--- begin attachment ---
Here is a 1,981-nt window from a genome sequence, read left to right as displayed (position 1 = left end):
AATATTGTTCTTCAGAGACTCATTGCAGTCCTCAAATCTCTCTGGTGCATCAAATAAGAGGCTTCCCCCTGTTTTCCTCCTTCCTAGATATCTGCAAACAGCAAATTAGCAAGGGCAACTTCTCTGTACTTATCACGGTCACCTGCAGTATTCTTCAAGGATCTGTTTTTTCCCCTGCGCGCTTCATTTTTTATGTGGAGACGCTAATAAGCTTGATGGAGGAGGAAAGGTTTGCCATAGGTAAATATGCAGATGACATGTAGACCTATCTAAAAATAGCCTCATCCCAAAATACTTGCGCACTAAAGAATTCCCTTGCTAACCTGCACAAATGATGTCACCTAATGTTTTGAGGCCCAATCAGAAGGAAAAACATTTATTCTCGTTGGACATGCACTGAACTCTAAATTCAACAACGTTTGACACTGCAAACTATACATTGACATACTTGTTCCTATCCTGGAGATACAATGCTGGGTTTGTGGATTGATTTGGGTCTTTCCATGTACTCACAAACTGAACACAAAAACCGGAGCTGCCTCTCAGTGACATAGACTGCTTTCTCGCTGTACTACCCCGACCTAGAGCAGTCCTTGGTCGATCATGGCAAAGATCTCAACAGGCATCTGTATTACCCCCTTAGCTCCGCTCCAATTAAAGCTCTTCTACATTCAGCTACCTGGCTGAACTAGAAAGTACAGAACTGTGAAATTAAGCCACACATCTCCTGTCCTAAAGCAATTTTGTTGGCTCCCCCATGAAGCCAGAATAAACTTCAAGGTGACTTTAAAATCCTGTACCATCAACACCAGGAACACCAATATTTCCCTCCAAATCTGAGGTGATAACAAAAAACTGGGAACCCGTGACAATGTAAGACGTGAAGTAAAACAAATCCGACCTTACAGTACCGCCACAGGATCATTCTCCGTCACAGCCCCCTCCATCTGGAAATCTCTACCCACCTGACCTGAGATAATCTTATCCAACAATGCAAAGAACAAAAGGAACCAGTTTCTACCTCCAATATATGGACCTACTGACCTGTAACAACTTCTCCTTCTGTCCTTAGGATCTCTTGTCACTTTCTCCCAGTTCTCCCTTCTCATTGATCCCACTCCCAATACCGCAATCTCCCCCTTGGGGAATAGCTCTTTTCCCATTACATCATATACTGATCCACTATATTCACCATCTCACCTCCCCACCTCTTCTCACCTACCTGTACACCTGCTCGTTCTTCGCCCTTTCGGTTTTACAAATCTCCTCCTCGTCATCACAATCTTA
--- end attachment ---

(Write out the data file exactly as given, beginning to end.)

Here is a 1,981-nt window from a genome sequence, read left to right as displayed (position 1 = left end):
AATATTGTTCTTCAGAGACTCATTGCAGTCCTCAAATCTCTCTGGTGCATCAAATAAGAGGCTTCCCCCTGTTTTCCTCCTTCCTAGATATCTGCAAACAGCAAATTAGCAAGGGCAACTTCTCTGTACTTATCACGGTCACCTGCAGTATTCTTCAAGGATCTGTTTTTTCCCCTGCGCGCTTCATTTTTTATGTGGAGACGCTAATAAGCTTGATGGAGGAGGAAAGGTTTGCCATAGGTAAATATGCAGATGACATGTAGACCTATCTAAAAATAGCCTCATCCCAAAATACTTGCGCACTAAAGAATTCCCTTGCTAACCTGCACAAATGATGTCACCTAATGTTTTGAGGCCCAATCAGAAGGAAAAACATTTATTCTCGTTGGACATGCACTGAACTCTAAATTCAACAACGTTTGACACTGCAAACTATACATTGACATACTTGTTCCTATCCTGGAGATACAATGCTGGGTTTGTGGATTGATTTGGGTCTTTCCATGTACTCACAAACTGAACACAAAAACCGGAGCTGCCTCTCAGTGACATAGACTGCTTTCTCGCTGTACTACCCCGACCTAGAGCAGTCCTTGGTCGATCATGGCAAAGATCTCAACAGGCATCTGTATTACCCCCTTAGCTCCGCTCCAATTAAAGCTCTTCTACATTCAGCTACCTGGCTGAACTAGAAAGTACAGAACTGTGAAATTAAGCCACACATCTCCTGTCCTAAAGCAATTTTGTTGGCTCCCCCATGAAGCCAGAATAAACTTCAAGGTGACTTTAAAATCCTGTACCATCAACACCAGGAACACCAATATTTCCCTCCAAATCTGAGGTGATAACAAAAAACTGGGAACCCGTGACAATGTAAGACGTGAAGTAAAACAAATCCGACCTTACAGTACCGCCACAGGATCATTCTCCGTCACAGCCCCCTCCATCTGGAAATCTCTACCCACCTGACCTGAGATAATCTTATCCAACAATGCAAAGAACAAAAGGAACCAGTTTCTACCTCCAATATATGGACCTACTGACCTGTAACAACTTCTCCTTCTGTCCTTAGGATCTCTTGTCACTTTCTCCCAGTTCTCCCTTCTCATTGATCCCACTCCCAATACCGCAATCTCCCCCTTGGGGAATAGCTCTTTTCCCATTACATCATATACTGATCCACTATATTCACCATCTCACCTCCCCACCTCTTCTCACCTACCTGTACACCTGCTCGTTCTTCGCCCTTTCGGTTTTACAAATCTCCTCCTCGTCATCACAATCTTA